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Washington State Attorney General’s Office April 2010 Timothy D. Ford Open Government Ombudsman Assistant Attorney General for Government Accountability.

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Presentation on theme: "Washington State Attorney General’s Office April 2010 Timothy D. Ford Open Government Ombudsman Assistant Attorney General for Government Accountability."— Presentation transcript:

1 Washington State Attorney General’s Office April 2010 Timothy D. Ford Open Government Ombudsman Assistant Attorney General for Government Accountability

2  Ombudsman Position Created by AG Rob McKenna  Provides Assistance to the Public and Agencies  Training on Compliance with the Public Records Act and Open Public Meetings Act  Provides Informal Advice Letters interpreting those Laws  Advocates for Greater Transparency and Governmental Accountability  Promotes Legislative Reform & serves on the Sunshine Committee  Contact info: or (360) 2

3 Learn and Discuss the following: 1. Purpose & history of the Public Records Act 2. What is a “public record”? 3. General agency obligations under the PRA 4. Valid requests and agency initial responses 5. Exemptions and how they apply 6. Managing disclosure, fees 7. Review of denials and agency liability 8. Attorney General’s model rules 9. Recent case law & legislative updates 10. Tips and Resources 3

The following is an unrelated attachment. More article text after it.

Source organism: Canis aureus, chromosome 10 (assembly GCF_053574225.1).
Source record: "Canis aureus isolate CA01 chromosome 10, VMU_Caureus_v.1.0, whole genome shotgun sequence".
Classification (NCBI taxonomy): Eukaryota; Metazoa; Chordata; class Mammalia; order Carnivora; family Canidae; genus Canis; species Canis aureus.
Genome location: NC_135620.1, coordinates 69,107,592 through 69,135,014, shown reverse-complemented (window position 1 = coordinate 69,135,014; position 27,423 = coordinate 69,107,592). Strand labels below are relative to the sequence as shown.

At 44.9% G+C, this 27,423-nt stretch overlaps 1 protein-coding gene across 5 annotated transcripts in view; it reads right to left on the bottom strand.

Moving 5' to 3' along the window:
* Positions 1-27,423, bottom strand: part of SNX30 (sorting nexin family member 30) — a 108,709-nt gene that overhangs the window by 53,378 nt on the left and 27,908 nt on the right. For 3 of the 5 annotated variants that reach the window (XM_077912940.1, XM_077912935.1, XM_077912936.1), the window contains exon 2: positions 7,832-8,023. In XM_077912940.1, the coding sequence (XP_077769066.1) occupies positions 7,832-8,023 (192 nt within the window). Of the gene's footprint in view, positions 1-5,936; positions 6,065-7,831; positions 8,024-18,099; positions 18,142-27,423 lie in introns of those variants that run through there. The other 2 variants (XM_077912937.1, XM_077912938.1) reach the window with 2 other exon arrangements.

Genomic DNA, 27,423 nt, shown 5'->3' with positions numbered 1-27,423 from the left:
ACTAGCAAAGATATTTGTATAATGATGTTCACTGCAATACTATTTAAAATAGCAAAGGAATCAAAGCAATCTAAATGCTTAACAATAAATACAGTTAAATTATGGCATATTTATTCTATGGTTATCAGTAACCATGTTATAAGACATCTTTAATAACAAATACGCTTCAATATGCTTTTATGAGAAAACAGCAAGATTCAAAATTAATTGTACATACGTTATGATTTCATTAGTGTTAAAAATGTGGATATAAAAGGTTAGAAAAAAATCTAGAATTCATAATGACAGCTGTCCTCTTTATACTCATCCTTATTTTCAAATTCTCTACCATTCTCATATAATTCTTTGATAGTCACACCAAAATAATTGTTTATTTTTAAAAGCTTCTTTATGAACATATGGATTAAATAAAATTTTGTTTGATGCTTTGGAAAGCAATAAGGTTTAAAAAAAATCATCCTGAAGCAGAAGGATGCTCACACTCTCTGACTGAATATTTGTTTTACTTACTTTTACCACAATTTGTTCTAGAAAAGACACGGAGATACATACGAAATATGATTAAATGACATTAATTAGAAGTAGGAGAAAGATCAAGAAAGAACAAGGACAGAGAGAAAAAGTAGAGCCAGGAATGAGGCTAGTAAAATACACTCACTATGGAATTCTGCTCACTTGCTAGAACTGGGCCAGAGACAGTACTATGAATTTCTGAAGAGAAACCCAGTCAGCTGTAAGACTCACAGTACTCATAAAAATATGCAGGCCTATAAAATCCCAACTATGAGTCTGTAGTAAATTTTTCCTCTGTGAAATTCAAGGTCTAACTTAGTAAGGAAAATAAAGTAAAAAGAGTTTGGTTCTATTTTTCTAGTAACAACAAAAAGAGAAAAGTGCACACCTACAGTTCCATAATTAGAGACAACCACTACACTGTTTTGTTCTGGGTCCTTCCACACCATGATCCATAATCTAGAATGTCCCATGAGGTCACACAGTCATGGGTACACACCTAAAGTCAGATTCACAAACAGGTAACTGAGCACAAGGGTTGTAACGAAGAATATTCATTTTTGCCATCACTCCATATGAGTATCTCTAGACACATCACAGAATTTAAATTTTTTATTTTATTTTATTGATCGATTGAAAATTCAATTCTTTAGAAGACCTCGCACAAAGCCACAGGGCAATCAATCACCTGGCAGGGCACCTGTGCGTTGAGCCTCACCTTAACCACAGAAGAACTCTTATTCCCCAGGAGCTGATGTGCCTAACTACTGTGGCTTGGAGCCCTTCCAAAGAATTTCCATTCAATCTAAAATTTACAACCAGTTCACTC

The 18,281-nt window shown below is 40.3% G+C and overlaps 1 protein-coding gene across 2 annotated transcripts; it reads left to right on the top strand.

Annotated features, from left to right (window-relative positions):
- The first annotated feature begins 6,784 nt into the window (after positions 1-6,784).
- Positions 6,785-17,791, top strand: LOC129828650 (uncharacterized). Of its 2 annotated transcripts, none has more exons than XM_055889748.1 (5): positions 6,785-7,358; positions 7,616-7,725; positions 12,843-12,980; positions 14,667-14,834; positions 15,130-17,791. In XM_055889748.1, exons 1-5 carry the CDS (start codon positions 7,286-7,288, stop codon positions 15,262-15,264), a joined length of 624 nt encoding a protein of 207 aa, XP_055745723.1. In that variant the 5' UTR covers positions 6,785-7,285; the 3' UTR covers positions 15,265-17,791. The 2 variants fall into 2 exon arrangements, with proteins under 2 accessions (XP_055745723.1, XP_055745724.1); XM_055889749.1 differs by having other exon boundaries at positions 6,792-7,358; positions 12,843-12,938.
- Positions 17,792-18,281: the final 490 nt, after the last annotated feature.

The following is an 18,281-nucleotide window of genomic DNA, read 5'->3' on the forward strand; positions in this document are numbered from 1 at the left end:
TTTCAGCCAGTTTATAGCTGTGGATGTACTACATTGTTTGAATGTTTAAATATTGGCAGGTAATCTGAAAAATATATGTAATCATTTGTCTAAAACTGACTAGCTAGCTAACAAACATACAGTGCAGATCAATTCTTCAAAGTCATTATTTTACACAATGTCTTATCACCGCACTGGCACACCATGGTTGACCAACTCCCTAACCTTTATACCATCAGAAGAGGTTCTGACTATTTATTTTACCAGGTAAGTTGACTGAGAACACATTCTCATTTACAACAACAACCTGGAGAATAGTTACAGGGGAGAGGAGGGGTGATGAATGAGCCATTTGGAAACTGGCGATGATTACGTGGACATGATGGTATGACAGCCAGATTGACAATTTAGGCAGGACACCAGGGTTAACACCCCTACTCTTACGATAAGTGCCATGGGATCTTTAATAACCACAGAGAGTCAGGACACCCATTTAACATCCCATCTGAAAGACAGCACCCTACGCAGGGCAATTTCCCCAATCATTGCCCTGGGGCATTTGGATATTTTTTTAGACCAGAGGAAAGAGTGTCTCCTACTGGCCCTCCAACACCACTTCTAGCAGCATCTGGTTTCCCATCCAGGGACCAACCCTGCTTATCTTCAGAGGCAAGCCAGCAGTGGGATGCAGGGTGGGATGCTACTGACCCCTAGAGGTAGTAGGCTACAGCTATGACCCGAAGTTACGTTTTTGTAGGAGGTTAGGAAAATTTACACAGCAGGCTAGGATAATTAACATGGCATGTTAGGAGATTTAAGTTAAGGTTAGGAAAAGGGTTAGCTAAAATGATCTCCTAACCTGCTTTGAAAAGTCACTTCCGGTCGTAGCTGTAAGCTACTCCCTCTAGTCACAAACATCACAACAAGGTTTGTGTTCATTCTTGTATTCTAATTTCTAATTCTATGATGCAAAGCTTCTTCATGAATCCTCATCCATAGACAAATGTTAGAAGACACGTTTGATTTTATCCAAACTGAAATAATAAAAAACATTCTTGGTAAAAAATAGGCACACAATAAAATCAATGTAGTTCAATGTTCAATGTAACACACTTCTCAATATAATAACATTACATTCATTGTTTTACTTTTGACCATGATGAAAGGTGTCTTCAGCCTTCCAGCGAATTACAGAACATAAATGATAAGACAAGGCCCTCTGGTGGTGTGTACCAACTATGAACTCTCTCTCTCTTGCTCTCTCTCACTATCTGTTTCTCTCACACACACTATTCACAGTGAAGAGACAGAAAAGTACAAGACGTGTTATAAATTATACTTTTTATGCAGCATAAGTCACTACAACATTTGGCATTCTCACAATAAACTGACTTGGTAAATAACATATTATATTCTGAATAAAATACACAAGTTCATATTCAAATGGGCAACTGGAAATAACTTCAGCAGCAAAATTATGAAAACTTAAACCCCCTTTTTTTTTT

4  The People do not yield their sovereignty to the agencies which serve them.  They do not give public servants the right to decide what is good for the people to know and what is not good for them to know.  Remain informed so they may maintain control over the instruments they have created. 4

5  Passed in 1972 as part of Public Disclosure Initiative (I-276) with a voter approval of 72%  All public records must be disclosed unless there is a statutory exemption  Only 10 exemptions in I-276; now over 300 exemptions exist throughout RCW’s 5

6 RCW (2): 1. Any writing 2. which contains information relating to the conduct of government or the performance of any governmental or propriety function 3. prepared, owned, used, or retained by any state or local agency regardless of physical form or characteristics. Concerned Ratepayers Ass’n v. PUD No. 1, 138 Wn.2d 950 (1999). 6

7  Handwriting, typewriting, printing, photostating, photographing, and every other means of recording any form of communication or representation, including, but not limited to, letters, words, pictures, sounds, or symbols, or combination thereof, and all papers, maps, magnetic or paper tapes, photographic films and prints, motion picture, film and video recordings, magnetic or punched cards, discs, drums, diskettes, sound recordings, and other documents including existing data compilations from which information may be obtained or translated. 7

8  Paper records, photos, videos, s, other electronic records  O’Neill v. City of Shoreline, 145 Wn. App. 913 (2008). (accepted for review by Supremes)  Personal account  “Metadata” specifically requested  Retention and a “thorough search”  Records have a “basic character”  AGO 1980 No. 1; See also, Lindeman v. Kelso School Dist. No. 458, 162 Wn.2d 196 (2007). 8